Is it advisable or necessary for an 80+ yr. old couple in New Jersey to create a trust, or is a will sufficient?
2 attorney answers
Their estate plan might be perfectly sound and the "only" problem is a rogue fiduciary. Your sister and her husband can demand an accounting from their son for all financial transactions engaged in by him for their holdings outside the trust. If their son is also the trustee of their trust, they can also demand an accounting as to dealings with trust assets. If he refuses, or if he complies and they disapprove of his actions, they can revoke the power of attorney and remove him as trustee. They will need to give him notice that he has been removed. They will also need to give notices to banks and other entities that have been provided with copies of the trust (or a trust certification) and/or the power of attorney. If their son has stolen or converted money or assets for his own benefit, they can sue him to have those things restored to them.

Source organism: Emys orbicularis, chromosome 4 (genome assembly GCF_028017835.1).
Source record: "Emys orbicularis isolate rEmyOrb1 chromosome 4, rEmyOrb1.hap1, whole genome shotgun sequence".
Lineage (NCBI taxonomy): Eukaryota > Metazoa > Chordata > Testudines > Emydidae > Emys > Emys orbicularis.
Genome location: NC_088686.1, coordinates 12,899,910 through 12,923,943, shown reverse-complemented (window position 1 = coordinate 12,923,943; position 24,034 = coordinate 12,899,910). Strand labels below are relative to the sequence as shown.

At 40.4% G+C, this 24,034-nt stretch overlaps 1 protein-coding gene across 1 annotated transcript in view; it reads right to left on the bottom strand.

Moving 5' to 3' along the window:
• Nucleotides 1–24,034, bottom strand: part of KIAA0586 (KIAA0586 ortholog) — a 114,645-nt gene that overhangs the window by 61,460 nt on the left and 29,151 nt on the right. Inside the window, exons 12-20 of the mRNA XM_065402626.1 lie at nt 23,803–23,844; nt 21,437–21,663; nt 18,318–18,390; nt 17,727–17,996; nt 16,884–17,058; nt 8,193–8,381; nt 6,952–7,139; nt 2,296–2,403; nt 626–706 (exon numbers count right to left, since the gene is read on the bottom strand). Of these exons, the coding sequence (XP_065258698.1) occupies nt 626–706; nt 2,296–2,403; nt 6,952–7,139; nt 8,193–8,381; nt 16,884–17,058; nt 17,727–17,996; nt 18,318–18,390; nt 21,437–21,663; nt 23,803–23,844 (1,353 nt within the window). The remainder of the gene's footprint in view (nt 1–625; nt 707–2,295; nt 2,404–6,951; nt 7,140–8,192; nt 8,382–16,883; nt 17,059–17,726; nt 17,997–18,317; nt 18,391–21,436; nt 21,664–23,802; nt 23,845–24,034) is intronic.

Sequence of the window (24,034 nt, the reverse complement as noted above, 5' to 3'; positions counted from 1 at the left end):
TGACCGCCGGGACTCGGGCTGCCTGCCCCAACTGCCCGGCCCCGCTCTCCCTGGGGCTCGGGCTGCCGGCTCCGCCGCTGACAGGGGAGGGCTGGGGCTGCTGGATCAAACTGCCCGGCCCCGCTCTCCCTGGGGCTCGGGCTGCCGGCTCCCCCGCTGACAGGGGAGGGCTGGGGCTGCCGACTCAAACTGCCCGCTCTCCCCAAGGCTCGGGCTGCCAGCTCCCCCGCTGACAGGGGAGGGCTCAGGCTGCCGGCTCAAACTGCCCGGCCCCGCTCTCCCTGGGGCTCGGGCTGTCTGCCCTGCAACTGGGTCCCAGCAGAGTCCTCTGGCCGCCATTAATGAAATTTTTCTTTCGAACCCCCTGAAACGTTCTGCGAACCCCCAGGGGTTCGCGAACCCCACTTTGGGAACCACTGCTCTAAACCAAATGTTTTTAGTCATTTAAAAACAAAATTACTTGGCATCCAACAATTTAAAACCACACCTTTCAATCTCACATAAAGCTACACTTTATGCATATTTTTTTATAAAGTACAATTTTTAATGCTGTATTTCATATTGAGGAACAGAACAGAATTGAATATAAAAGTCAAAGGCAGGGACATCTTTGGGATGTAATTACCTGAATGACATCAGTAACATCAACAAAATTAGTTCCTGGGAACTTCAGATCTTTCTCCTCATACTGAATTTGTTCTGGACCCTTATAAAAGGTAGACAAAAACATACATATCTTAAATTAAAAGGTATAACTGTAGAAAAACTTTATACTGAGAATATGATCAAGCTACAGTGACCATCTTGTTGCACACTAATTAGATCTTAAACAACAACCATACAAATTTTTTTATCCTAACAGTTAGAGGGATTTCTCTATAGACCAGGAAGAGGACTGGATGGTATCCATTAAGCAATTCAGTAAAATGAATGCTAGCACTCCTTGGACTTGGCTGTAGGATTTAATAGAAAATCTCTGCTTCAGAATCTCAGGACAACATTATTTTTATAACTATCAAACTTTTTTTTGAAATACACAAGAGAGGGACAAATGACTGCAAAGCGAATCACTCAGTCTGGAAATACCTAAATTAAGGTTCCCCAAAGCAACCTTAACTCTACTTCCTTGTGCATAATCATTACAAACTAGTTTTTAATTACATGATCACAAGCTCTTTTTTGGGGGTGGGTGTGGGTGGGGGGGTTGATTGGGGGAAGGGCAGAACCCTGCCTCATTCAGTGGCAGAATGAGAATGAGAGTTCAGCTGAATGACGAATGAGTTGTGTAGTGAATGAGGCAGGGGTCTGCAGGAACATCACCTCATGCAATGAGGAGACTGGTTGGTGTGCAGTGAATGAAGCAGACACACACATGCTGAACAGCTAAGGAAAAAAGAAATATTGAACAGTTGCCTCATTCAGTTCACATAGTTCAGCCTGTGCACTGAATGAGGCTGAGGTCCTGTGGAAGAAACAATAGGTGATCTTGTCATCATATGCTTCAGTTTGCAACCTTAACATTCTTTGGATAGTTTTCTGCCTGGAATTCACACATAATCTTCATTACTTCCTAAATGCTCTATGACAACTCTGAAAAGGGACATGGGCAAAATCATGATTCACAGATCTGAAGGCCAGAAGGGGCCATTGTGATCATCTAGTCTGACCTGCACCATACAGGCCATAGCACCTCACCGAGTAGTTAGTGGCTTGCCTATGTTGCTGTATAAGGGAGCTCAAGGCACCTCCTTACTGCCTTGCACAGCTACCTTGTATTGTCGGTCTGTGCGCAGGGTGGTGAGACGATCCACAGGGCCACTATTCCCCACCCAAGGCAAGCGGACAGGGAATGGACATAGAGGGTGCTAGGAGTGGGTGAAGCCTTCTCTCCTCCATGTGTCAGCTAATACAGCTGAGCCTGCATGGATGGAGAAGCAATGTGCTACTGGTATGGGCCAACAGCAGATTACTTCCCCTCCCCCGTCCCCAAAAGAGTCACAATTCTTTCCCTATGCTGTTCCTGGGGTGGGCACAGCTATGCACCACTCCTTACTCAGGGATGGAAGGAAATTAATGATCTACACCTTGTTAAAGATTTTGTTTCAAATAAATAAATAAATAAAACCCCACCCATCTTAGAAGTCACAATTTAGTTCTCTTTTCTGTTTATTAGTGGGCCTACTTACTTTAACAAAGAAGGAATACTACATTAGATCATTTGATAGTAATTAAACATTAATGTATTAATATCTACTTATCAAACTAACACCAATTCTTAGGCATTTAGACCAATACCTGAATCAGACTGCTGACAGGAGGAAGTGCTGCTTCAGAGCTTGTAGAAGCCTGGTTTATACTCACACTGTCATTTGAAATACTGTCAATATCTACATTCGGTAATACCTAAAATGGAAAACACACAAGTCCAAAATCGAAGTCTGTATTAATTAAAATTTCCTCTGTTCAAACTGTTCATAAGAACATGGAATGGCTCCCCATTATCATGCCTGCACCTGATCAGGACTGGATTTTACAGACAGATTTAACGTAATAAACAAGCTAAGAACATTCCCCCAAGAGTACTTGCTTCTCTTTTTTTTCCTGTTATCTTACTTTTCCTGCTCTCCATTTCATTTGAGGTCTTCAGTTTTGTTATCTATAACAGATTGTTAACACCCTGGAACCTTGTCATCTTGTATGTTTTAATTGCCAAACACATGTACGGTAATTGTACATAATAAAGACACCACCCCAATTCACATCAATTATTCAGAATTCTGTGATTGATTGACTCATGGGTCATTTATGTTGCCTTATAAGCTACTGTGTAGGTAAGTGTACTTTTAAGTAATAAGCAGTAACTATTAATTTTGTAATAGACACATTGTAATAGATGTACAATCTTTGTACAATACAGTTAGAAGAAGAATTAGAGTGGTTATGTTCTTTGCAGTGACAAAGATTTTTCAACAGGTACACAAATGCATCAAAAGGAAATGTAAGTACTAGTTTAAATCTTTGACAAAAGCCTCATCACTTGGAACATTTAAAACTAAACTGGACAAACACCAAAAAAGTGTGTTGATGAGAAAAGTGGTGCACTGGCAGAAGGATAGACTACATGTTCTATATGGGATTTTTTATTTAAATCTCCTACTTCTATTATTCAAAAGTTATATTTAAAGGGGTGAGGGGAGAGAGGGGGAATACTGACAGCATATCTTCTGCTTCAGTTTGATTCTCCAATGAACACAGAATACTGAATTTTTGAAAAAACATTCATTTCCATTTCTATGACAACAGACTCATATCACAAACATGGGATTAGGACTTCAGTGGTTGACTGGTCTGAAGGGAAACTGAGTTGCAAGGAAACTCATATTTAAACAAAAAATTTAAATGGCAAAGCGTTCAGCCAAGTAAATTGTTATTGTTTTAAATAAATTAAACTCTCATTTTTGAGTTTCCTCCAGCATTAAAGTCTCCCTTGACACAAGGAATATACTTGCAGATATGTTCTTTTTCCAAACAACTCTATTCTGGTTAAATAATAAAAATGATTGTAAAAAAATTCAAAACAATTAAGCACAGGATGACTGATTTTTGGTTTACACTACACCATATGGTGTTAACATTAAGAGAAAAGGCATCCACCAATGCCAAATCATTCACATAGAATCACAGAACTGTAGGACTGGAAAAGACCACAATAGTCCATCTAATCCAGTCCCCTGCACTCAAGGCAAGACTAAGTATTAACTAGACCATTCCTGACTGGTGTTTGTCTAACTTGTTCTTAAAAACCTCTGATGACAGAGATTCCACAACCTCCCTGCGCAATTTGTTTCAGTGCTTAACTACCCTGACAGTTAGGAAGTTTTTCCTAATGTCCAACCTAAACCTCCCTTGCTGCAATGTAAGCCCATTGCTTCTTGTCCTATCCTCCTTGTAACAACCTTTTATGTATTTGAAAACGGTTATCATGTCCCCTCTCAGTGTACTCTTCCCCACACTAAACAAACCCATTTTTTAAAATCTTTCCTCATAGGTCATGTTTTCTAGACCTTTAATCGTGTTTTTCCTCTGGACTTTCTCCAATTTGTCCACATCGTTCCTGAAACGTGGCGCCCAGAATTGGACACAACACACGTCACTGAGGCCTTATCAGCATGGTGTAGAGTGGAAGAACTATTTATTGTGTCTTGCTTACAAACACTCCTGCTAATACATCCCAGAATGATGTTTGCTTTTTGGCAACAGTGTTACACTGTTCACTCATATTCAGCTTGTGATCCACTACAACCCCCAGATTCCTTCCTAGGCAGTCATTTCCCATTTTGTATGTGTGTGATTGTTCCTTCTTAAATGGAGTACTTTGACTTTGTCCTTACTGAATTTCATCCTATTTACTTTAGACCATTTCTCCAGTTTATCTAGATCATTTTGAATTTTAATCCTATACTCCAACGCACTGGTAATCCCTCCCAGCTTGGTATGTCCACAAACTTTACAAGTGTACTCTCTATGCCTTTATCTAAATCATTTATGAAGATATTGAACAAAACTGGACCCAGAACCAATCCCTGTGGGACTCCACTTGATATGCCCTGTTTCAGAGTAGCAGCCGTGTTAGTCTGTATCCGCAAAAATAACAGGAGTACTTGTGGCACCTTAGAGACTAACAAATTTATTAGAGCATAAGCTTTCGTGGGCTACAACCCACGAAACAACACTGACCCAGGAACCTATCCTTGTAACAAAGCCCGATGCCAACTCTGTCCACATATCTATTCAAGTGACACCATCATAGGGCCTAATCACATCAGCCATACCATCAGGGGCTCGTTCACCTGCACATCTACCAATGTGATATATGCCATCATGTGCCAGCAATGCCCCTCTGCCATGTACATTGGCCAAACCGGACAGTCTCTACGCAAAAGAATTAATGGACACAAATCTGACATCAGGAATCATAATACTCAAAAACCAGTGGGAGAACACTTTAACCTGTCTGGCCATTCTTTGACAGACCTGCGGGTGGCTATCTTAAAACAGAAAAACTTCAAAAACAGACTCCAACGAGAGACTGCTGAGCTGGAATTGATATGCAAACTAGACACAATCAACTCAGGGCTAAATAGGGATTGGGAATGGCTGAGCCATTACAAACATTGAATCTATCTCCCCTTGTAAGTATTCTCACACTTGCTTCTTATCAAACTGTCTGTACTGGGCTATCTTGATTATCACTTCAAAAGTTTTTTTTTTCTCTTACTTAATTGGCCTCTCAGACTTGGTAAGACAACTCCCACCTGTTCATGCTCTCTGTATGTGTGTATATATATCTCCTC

The attorney that drew up the estate plan can probably assist with these things. If that attorney is no longer available, they should look for an experienced estate planning attorney in their area.
There simply is not enough information to give you an answer. There is really not a way to evaluate things unless you know the situation and the purpose of the particular will or trust. Regardless of any of that, if a person is acting as a fiduciary (trustee, agent, etc.) they have a high level of responsibility and accountability and interested parties can ask them to account for their actions.